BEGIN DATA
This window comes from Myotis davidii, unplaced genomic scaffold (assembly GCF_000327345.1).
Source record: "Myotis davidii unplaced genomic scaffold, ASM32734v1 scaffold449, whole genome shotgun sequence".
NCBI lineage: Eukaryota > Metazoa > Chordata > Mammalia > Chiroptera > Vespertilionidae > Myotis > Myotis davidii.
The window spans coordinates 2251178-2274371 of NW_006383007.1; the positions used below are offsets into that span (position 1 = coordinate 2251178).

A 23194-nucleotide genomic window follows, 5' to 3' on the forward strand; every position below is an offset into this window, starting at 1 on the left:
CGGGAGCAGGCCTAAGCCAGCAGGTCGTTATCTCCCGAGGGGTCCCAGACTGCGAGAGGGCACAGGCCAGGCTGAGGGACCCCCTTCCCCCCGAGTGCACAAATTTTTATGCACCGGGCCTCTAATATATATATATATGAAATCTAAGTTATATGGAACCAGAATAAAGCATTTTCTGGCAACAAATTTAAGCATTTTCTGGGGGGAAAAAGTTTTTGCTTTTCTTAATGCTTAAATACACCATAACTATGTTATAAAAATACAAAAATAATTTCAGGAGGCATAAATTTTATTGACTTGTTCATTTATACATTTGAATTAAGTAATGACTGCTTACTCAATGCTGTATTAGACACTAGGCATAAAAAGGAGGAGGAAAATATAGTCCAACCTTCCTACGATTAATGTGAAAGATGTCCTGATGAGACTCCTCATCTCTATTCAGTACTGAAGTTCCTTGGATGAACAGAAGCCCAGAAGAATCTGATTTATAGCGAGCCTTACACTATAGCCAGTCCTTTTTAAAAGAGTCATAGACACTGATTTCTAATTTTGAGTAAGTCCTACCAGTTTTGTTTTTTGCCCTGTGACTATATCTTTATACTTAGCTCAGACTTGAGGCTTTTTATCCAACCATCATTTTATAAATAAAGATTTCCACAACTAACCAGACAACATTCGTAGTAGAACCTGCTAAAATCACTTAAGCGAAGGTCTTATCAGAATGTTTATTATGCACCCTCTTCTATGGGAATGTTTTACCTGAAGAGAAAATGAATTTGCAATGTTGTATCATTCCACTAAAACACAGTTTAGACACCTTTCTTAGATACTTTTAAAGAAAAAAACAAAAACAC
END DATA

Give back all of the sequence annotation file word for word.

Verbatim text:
This window comes from Myotis davidii, unplaced genomic scaffold (assembly GCF_000327345.1).
Source record: "Myotis davidii unplaced genomic scaffold, ASM32734v1 scaffold449, whole genome shotgun sequence".
NCBI lineage: Eukaryota > Metazoa > Chordata > Mammalia > Chiroptera > Vespertilionidae > Myotis > Myotis davidii.
The window spans coordinates 2251178-2274371 of NW_006383007.1; the positions used below are offsets into that span (position 1 = coordinate 2251178).

A 23194-nucleotide genomic window follows, 5' to 3' on the forward strand; every position below is an offset into this window, starting at 1 on the left:
CGGGAGCAGGCCTAAGCCAGCAGGTCGTTATCTCCCGAGGGGTCCCAGACTGCGAGAGGGCACAGGCCAGGCTGAGGGACCCCCTTCCCCCCGAGTGCACAAATTTTTATGCACCGGGCCTCTAATATATATATATATGAAATCTAAGTTATATGGAACCAGAATAAAGCATTTTCTGGCAACAAATTTAAGCATTTTCTGGGGGGAAAAAGTTTTTGCTTTTCTTAATGCTTAAATACACCATAACTATGTTATAAAAATACAAAAATAATTTCAGGAGGCATAAATTTTATTGACTTGTTCATTTATACATTTGAATTAAGTAATGACTGCTTACTCAATGCTGTATTAGACACTAGGCATAAAAAGGAGGAGGAAAATATAGTCCAACCTTCCTACGATTAATGTGAAAGATGTCCTGATGAGACTCCTCATCTCTATTCAGTACTGAAGTTCCTTGGATGAACAGAAGCCCAGAAGAATCTGATTTATAGCGAGCCTTACACTATAGCCAGTCCTTTTTAAAAGAGTCATAGACACTGATTTCTAATTTTGAGTAAGTCCTACCAGTTTTGTTTTTTGCCCTGTGACTATATCTTTATACTTAGCTCAGACTTGAGGCTTTTTATCCAACCATCATTTTATAAATAAAGATTTCCACAACTAACCAGACAACATTCGTAGTAGAACCTGCTAAAATCACTTAAGCGAAGGTCTTATCAGAATGTTTATTATGCACCCTCTTCTATGGGAATGTTTTACCTGAAGAGAAAATGAATTTGCAATGTTGTATCATTCCACTAAAACACAGTTTAGACACCTTTCTTAGATACTTTTAAAGAAAAAAACAAAAACAC